15 more minutes
Still a legend: Bill Hicks' latest posthumous EP promises unreleased materialfrom the Texan comic
Dec 6, 2011 | 4:00 pm
The world is about to meet another of the late, great Bill Hicks' many personalities. It was announced that three days before what would have been his 50th birthday, a fifteen minute EP entitled simply 12/16/61 will be available for digital download on iTunes.
Hicks' ghost is of course no stranger to posthumous material—fully eight of his official albums, including the most well known, Rant in E-Minor, were released after his death in February 1994. (That's just as many as Tupac, for those of you counting along at home.)
12/16/61 was recorded when Bill Hicks was 21 years old; as young as that sounds, he was actually entering his seventh year as a performer. Growing up in suburban Houston, Hicks and his friend Dwight Slade performed guerilla character bits, unsolicited, for their fellow high school students. When a comedy club finally opened downtown, in the early 80s, they put in their dues week after week. Using his strict family life as fodder for the stage, Hicks gained an early reputation as a rising talent, and achieved modest success after moving to Los Angeles right out of high school.
But after stalling, he returned to Texas and began to purposefully experiment with alcohol and psychedelic drugs to expand his mind and grow creatively. He quickly achieved a larger following for championing the little-mentioned beneficial aspects of drug use:
Eventually, his drinking caused his stage act to become so erratic that he was losing bookings and career traction, so Hicks sobered up and moved to New York City for another fresh start. There he would make his name as a deep thinker and brutally honest critic of American society and customs. After impressing the international stage at Montreal's Just For Laugh's festival he became a sensation in the United Kingdom to a degree he never achieved in the US in his lifetime, touring sold-out arenas and taping his “Revelations” special to a rock-star reception in London. But Bill Hicks still longed for that kind of reception in America, something that he wouldn't live to receive; in the summer of 1993, he was diagnosed with pancreatic cancer, eventually returning to Texas once more to be with his family.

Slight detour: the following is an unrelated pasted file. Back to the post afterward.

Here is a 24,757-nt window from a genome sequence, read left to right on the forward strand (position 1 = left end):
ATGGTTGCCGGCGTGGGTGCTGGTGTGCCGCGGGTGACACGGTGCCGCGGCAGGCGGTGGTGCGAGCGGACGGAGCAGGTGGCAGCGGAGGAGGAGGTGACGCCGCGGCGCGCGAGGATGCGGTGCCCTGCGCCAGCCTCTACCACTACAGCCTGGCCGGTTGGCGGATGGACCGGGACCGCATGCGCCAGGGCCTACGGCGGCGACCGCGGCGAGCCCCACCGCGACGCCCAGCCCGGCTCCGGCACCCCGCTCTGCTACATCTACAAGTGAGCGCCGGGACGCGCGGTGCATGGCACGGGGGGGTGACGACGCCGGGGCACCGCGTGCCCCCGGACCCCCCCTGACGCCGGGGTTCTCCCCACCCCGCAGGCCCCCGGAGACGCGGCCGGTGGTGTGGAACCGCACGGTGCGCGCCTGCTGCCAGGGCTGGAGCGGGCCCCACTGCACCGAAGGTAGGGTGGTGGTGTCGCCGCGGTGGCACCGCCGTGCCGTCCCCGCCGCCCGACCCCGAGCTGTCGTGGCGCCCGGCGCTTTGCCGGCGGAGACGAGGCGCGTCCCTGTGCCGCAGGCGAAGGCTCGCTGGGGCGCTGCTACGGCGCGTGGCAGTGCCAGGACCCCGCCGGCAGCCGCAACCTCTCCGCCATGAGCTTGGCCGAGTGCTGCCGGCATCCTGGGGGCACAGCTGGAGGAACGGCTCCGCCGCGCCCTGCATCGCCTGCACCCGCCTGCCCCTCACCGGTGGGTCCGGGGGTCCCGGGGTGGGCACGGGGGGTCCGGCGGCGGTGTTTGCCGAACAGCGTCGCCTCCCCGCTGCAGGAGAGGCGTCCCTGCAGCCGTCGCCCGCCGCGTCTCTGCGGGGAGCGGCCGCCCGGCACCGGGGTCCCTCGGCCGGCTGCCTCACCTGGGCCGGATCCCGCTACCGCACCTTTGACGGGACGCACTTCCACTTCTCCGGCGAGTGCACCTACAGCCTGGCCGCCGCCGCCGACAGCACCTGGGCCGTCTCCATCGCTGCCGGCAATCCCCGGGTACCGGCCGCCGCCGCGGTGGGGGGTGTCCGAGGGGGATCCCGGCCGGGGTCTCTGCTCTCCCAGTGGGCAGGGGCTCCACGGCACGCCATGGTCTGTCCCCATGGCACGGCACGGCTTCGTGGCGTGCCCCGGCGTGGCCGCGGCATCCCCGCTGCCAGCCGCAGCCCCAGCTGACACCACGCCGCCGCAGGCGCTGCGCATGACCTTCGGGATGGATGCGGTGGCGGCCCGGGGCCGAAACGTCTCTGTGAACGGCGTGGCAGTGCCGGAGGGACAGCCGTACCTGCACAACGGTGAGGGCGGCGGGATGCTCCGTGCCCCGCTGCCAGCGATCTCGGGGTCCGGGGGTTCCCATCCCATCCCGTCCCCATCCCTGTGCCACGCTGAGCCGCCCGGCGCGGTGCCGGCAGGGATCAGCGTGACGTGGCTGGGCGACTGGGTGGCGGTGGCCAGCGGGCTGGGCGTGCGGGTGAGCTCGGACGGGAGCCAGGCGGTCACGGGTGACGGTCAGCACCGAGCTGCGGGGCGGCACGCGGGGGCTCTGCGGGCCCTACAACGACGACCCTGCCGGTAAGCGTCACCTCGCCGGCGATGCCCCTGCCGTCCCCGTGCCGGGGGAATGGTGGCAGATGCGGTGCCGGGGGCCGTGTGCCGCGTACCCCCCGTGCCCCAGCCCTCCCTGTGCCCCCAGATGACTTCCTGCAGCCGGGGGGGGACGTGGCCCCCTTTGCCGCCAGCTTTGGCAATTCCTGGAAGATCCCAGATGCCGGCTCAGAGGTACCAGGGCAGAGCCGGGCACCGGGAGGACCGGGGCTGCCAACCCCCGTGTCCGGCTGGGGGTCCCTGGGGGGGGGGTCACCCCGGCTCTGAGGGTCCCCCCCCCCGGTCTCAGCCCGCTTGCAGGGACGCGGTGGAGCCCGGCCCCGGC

Despite his growing legacy as a controversial act, the most striking thing about Bill Hicks is the conviction that he brought to every stage of his career, and the blustering indignity with which he attacked the institutions that he found to be absurd. He taped his final television appearance on October 1st, 1993 for The Late Show With David Letterman, but the producers of the show decided not to air the entire set because of a religious joke that's mild by today's standards (“If Jesus came back, he might not want to see so many crosses”)—though that's largely because Hicks paved the way to begin with.
Letterman would air the clip, and apologize for pulling it to Hicks' mother sixteen years later:
Bill Hicks was always driven to create, working on albums, music and a television pilot in the months before cancer cut his time short. 12/16/61 is a brief, welcome window for fans into the beginning of his most heady years of experimentation. For such a seemingly angry soul, Hicks loved to create and inspire, and his rage was only a product of his desire to connect with everyone that he could get to listen.
Weeks before his death, he wrote a final statement as if to comfort his fans about the injustice:
“I left in love, in laughter, and in truth and wherever truth, love and laughter abide, I am there in spirit.”